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Ed Meek
CEO/Investment Advisor

Edge Portfolio Management


State: IL

At Edge, a low client to advisor ratio allows for personal and customized service for each individual.  Our goal is to work as a team for each client to provide not only portfolio management but wealth coordination and financial planning.  We make every effort to have frequent communication with our clients and to provide timely response to calls and emails.  I also enjoy spending time with my wife and three kids, playing and following basketball, playing golf, and participating as an advisory board member for Breakthrough Urban Ministries.

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Health Issues and the 401(k) Participant

Retirement plan participants express greater concern for their health than in the past. What steps are these investors taking (if any) to live a healthier lifestyle?

| BY Catherine McBreen

Are 401(k) participants trying to be healthier than they were in the past? Somewhat. But perhaps the best way to determine whether the trend line of 401(k) participants and other retirement plan participants is on the upswing is to compare their current behaviors to the past and to the population in general. 

In a survey with retirement plan participants conducted by Spectrem Group in the past few months, about 9 percent of plan participants indicated that they are more concerned with their health than they were five years ago and a whopping 20 percent indicate that they see a doctor more often than they did five years ago. It may be that because the average age of participants is increasing, it is more likely that they are seeing doctors, or it could be just an increasing awareness by the population of health related issues. 

One-fourth of plan participants indicate they are exercising more than they did 5 years ago. This is a positive behavior change, however, experts indicated that most Americans still are not working out enough. An article in the Boston Globe on April 13, 2013 indicated that recent federal health data shows a steady climb since 2007 of U.S.. adults meeting weekly workout goals. The minimum goals are 150 minutes of moderate activity or 75 minutes of vigorous activity. The study indicated that 49.7 percent of individuals surveyed in the federal government study were meeting the weekly goals. That's almost half of Americans. Yet only one-fourth of plan participants are exercising more... perhaps another one-fourth was already exercising regularly so they didn't respond affirmatively to the research?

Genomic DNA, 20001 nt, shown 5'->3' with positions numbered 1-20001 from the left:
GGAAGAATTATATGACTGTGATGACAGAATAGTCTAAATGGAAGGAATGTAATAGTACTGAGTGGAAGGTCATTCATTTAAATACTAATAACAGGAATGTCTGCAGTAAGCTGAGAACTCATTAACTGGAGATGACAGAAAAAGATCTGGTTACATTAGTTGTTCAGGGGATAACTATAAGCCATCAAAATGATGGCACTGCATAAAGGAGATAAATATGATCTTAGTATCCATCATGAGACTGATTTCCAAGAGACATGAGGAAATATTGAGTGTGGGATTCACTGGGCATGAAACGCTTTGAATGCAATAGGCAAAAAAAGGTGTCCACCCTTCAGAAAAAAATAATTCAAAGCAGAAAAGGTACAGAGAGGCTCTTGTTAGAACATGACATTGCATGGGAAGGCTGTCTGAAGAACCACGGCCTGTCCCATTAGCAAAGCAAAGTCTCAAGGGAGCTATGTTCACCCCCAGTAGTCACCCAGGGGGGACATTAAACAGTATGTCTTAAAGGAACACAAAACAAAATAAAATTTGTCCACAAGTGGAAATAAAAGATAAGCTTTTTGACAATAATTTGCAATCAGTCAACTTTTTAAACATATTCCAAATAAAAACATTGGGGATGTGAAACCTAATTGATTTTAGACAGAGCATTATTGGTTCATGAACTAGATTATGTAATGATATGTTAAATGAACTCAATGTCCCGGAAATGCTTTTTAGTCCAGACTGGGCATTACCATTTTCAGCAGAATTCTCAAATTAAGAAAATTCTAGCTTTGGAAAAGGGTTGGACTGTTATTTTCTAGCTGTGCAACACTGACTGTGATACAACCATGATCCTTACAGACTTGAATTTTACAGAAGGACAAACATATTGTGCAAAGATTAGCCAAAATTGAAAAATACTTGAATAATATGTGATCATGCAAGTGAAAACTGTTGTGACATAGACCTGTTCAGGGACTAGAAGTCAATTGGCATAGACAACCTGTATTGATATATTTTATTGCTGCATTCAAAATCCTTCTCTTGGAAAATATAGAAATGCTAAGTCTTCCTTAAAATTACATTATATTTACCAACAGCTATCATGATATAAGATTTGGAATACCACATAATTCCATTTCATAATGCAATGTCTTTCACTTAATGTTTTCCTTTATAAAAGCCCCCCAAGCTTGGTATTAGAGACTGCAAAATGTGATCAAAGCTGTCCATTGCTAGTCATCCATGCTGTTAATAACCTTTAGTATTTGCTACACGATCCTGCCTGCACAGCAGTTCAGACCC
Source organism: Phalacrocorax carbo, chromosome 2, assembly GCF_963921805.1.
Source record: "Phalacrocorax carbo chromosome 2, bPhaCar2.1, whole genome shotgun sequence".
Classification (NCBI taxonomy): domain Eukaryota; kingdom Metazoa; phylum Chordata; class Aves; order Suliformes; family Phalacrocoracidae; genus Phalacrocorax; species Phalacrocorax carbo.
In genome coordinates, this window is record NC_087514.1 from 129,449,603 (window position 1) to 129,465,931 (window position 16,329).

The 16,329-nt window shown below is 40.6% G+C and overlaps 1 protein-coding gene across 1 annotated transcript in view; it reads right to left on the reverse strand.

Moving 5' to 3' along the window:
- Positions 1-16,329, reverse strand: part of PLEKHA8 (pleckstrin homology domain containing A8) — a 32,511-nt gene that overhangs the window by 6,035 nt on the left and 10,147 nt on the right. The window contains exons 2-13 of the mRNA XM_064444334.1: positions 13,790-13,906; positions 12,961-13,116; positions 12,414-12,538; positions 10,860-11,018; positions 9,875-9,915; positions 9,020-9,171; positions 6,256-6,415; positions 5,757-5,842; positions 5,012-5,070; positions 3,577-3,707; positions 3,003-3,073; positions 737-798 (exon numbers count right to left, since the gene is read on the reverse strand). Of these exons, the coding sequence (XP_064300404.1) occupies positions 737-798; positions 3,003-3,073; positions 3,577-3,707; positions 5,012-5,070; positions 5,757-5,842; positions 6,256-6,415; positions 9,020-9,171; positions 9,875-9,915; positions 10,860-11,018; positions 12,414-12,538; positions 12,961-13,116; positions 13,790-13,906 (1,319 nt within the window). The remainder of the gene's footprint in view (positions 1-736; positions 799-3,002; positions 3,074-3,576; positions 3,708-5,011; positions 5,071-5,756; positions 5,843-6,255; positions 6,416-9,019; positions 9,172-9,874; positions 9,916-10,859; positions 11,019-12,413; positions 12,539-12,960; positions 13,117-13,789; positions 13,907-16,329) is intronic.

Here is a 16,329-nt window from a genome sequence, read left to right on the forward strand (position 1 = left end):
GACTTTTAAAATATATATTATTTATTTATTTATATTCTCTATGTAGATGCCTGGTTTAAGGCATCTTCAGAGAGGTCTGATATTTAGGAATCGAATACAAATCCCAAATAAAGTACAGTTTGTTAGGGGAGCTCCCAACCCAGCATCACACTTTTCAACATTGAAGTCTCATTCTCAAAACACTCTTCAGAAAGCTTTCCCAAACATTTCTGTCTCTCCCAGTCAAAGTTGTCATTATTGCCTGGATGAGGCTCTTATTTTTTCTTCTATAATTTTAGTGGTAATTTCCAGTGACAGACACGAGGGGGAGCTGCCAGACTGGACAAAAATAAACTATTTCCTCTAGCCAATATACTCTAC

According to Reference.com, about 67 percent of Americans are overweight or obese. How do plan participants fare? While participants were not asked for their weight and/or blood pressure, 12 percent indicate that they are monitoring and trying to control their weight more than five years ago. Additionally, 9 percent indicate that they eat more healthy foods than they did five years ago. While this may not be an overwhelming number for purposes of solving the national obesity dilemma, it is an encouraging starting point that shows average Americans are paying attention to these issues. 

Overall, 17 percent of plan participants indicated that they have worked in the past five years to eliminate some bad health habits such as smoking. Any movement towards healthier practices helps employers, insurers and taxpayers as the country struggles to control, health care costs. 

So are plan participants more attuned to health issues than the general public? Probably not. There are definitely some slugs among plan participants just as there are among the general populations. In fact, many of us struggle every day to try to fit in exercise and eating right as part of our daily habits. The data shows that plan participants are exactly the same as the general public, and that's probably because that's generally who they are. 

About the Author

Catherine McBreen

Catherine S. McBreen is President of Millionaire Corner.  McBreen plans and develops content for Millionaire Corner.  Catherine balances editorial content to meet the informational needs of both new and seasoned investors.  She designs special monthly surveys on topical issues affecting the economic environment.

McBreen has a B.S. in speech communications from Northwestern University and a J.D. from DePail University College of Law.  She is a member of the American Bar Association, the Illinois Bar Association, and the Chicago Bar Association.

Well-known for her expertise in the affluent and retirement arenas, McBreen is a frequent speaker at industry conferences.  She has been quoted widely by the financial media, including The Financial Times, The Wall Street Journal, Research, Private Asset Management, On Wall Street, Reuters, Bloomberg News, The Dow Jones Newswires and Worth.  Cathy has appeared as a guest on CNBC Closing Bell, First Business Morning News, Neal Cavuto at Fox Business News, ABC and CBS radio.

McBreen is co-author with Spectrem President George H. Walper, Jr. of the book "Get Rich, Stay Rich, Pass It On: The Wealth-Accumulation Secrets of America's Richest Families" (Portfolio, January 2008)

Catherine is the mother of four and is involved in many school and community events.